Municipalities of Croatia

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A Municipality in Croatia is known as an općina (plural: općine). Though equal to Croatian cities (grad, plural: gradovi) in administrative powers, they are usually more likely to consist of a collection of villages in more rural or suburban area, whereas cities are more likely to cover urban area. According to the law, a municipality is a local self-government unit which is established, as a rule, for the area of several inhabited settlements representing a natural, economic and social whole, connected by the common interests of the population.[1]

Tasks and organization[edit]

Municipalities, within their self-governing scope of activities, perform the tasks of local significance, which directly fulfil the citizens’ needs, and which were not assigned to the state bodies by the Constitution or law, and in particular affairs related to the organization of localities and housing, zoning and planning, public utilities, child care, social welfare, primary health services, education and primary schools, culture, physical education and sports, customer protection, protection and improvement of the environment, fire protection and civil defence, local transport.[1] [2]

Municipality government[edit]

Municipal council (općinsko vijeće) is the representative body of citizens and the body of local self-government. The councillors are elected for a four-year term on the basis of universal suffrage in direct elections by secret ballot using proportional system with d'Hondt method. The executive head of the municipality is the municipality president (or head of the municipality, općinski načelnik), also elected in direct elections for a four-year term, by majoritarian vote (two-round system) (the deputy president is elected together with the president). He/She (with the deputy president) can be recalled by a referendum. Municipalities have administrative departments as offices of municipal administration (in small municipalities there is unique administrative department) chaired by the heads (principals). They are appointed by the municipal president on the basis of a public competition. [1] [3]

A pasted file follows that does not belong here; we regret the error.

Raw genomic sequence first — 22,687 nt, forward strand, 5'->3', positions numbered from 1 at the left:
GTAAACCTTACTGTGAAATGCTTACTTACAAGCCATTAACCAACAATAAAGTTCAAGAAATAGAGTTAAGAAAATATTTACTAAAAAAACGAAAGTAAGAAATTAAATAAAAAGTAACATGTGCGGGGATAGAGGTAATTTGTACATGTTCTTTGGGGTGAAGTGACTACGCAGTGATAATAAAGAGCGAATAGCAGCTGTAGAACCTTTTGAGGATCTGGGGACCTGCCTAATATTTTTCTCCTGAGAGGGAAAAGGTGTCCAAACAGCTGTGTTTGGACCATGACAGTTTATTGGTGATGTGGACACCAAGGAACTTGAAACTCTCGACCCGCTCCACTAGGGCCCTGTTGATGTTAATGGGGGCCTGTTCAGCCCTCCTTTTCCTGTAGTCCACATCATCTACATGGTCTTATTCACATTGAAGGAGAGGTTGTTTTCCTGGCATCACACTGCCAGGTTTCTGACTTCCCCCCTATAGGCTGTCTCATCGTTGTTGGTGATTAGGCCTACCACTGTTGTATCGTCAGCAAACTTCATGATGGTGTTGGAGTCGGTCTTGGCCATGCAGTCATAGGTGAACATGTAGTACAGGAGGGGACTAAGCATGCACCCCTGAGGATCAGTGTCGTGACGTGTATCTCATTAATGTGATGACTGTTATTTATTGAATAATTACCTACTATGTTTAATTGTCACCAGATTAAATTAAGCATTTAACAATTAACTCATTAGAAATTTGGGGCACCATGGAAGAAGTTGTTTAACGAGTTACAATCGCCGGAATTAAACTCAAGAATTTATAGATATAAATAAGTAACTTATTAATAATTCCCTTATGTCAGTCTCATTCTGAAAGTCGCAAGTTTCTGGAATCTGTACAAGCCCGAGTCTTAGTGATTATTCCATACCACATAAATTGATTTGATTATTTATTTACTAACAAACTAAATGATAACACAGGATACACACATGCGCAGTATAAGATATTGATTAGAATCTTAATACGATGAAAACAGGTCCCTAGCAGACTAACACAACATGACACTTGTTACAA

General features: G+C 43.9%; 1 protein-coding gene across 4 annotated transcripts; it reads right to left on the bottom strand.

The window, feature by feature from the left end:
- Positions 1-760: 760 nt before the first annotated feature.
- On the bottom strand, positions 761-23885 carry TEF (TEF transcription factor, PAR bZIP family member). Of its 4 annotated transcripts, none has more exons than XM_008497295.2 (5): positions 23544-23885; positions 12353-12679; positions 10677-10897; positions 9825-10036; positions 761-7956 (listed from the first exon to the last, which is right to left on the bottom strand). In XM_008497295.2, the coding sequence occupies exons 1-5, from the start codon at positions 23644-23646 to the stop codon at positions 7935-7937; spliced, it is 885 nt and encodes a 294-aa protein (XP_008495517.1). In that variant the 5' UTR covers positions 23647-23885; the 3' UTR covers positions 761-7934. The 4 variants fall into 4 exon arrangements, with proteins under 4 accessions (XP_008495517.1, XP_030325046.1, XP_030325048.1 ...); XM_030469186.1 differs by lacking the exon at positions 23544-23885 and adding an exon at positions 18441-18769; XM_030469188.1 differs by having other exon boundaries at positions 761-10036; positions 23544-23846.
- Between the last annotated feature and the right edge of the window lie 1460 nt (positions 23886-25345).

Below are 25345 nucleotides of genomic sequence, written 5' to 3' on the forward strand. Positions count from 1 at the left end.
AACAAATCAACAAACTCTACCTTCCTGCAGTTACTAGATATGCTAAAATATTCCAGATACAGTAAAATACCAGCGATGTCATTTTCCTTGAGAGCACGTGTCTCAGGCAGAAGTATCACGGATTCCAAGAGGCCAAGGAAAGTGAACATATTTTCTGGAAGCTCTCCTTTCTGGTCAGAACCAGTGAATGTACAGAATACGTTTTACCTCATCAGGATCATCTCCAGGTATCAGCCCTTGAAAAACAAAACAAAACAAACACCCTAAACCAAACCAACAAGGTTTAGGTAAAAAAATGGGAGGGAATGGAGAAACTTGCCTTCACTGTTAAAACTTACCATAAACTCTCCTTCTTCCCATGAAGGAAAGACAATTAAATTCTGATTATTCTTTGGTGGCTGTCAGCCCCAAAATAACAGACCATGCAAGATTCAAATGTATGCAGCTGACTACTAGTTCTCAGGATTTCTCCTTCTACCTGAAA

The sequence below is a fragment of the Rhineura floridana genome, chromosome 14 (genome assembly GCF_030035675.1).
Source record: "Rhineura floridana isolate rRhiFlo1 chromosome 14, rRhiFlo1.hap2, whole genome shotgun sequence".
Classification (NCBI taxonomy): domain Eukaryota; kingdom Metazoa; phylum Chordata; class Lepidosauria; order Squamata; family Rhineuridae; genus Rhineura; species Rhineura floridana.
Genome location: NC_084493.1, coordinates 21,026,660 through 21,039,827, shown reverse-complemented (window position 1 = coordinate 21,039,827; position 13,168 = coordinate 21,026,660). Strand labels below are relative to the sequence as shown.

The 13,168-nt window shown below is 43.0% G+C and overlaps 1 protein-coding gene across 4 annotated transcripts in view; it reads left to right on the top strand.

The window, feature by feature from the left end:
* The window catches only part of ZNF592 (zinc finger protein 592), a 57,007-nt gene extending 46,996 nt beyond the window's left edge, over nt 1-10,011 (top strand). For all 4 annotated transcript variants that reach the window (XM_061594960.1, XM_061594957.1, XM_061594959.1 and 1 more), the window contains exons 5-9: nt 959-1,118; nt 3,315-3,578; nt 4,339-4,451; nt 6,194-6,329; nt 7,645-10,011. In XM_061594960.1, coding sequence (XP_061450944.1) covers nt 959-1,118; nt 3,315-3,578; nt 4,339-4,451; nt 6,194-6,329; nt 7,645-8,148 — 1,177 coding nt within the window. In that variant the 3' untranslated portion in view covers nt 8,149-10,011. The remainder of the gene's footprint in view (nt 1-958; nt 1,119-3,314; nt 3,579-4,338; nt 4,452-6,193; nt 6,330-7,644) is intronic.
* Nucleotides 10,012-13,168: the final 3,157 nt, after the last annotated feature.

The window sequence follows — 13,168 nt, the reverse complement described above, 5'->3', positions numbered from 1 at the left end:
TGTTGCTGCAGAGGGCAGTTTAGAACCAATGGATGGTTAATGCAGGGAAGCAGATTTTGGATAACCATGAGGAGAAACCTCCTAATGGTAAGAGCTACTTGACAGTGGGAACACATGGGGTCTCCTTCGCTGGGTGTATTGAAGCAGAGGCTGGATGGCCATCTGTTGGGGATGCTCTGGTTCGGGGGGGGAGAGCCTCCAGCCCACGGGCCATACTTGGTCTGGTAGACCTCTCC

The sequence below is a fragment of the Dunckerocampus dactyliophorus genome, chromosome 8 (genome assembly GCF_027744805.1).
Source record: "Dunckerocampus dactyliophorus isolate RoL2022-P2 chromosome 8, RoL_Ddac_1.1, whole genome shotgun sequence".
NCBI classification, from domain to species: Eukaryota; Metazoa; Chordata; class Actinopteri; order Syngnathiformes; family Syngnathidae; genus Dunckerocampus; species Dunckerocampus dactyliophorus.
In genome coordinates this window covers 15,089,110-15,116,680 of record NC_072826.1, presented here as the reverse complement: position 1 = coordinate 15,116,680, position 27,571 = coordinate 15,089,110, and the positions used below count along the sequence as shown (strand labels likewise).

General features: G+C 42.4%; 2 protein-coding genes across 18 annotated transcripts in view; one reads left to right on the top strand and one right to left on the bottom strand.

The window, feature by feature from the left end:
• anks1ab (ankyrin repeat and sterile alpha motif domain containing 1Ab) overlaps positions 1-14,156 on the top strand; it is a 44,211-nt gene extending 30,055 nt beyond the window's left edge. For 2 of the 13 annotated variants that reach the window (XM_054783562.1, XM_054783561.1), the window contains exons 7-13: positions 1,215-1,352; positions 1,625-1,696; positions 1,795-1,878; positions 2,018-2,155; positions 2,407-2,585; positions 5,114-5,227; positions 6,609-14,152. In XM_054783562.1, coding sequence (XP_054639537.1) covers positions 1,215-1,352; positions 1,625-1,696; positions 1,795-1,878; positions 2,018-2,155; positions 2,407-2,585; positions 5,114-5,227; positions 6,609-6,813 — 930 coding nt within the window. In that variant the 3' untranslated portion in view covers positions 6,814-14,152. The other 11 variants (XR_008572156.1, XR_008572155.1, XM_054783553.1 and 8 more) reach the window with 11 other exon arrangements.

Croatian municipalites are administratively subdivided into "local committee areas" (mjesni odbori) with elected councils.

List of municipalities[edit]

As of 2015, there are 428 municipalities in Croatia.[4]

Northwest Croatia[edit]

Koprivnica-Križevci County[edit]

Krapina-Zagorje County[edit]

Međimurje County[edit]

Varaždin County[edit]

Zagreb County[edit]

Central and Eastern Croatia[edit]

Bjelovar-Bilogora County[edit]

Brod-Posavina County[edit]

Karlovac County[edit]

Osijek-Baranja County[edit]

Požega-Slavonia County[edit]

Sisak-Moslavina County[edit]

Virovitica-Podravina County[edit]

Vukovar-Srijem County[edit]

Adriatic Croatia[edit]

Dubrovnik-Neretva County[edit]

Istria County[edit]

Lika-Senj County[edit]

Primorje-Gorski Kotar County[edit]

Šibenik-Knin County[edit]

Split-Dalmatia County[edit]

Zadar County[edit]


  1. ^ a b c "Zakon o lokalnoj i područnoj (regionalnoj) samoupravi (pročišćeni tekst)" [Local and Regional Self-Government Act (consolidated text)]. Narodne novine (in Croatian) (19/2013). 18 February 2013. Retrieved 1 October 2016. 
  2. ^ The Constitution of the Republic of Croatia (consolidated text) - Croatian Parliament.Retrieved October 1 2016.
  3. ^ "Zakon o lokalnim izborima" [Local Elections Act]. Narodne novine (in Croatian) (144/2012). 21 December 2012. Retrieved 1 October 2016. 
  4. ^ "Popis gradova i općina" (Microsoft Excel). (in Croatian). Ministry of Public Administration, Croatia. 10 June 2013. Retrieved 2 December 2015.